When I first started in the Design and Engineering field, CAD was used primarily by large OEMs and some large suppliers. Most companies’ design work was done on drafting boards with vellum and pencils, or Mylar and ink.
As the technology evolved, CAD became more affordable, and increasingly necessary if one wanted to do business with certain OEMs. But while the design work was being done in CAD, the official documents were still paper – actual paper, created in CAD, printed, signed off by hand and distributed through the purchasing departments.
Eventually the paper gave way to PDF files for distribution, at least from the OEM; most companies still used paper (some still do!) internally to manufacture and inspect their products. They still create, release, and distribute 2D drawings and balloon the drawings for inspection purposes.
Technology has reached the point where a 2D drawing is really no longer necessary for the manufacture of a part or assembly, yet many companies still create them, even if the OEM does not provide one. Typically, the 3D model is used for fabrication, unless it is being done by hand. The creation, release, storage, and distribution of 2D drawings is huge. I am sure if companies actually looked at what it is costing them they would be shocked.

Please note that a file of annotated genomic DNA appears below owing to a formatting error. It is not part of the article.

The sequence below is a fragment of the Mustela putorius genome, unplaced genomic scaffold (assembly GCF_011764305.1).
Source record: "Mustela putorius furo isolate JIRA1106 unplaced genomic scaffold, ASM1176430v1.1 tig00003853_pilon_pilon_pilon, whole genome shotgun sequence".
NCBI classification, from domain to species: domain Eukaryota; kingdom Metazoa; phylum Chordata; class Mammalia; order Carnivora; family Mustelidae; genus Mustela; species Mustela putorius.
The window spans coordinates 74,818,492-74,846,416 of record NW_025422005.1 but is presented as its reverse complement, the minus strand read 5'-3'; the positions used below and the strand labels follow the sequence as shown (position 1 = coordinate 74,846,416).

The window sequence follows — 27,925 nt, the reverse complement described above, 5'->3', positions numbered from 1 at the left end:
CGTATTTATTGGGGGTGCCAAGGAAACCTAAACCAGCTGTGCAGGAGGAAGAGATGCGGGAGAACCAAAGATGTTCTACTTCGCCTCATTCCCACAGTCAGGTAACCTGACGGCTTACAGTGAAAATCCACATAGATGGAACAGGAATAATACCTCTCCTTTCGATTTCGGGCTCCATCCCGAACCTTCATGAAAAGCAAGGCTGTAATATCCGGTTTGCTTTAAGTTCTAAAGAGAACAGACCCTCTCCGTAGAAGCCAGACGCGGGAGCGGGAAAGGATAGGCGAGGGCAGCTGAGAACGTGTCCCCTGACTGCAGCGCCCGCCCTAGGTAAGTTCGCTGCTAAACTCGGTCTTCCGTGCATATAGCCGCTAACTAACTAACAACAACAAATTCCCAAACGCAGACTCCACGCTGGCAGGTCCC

Some OEMs and other companies have an electronic way to handle the storage and distribution portion which is huge but the creation unless automated is still quite costly. Then there is the interpretation of the 2D drawings which can lead to quality problems, which we know is very costly.
There is a better way. […]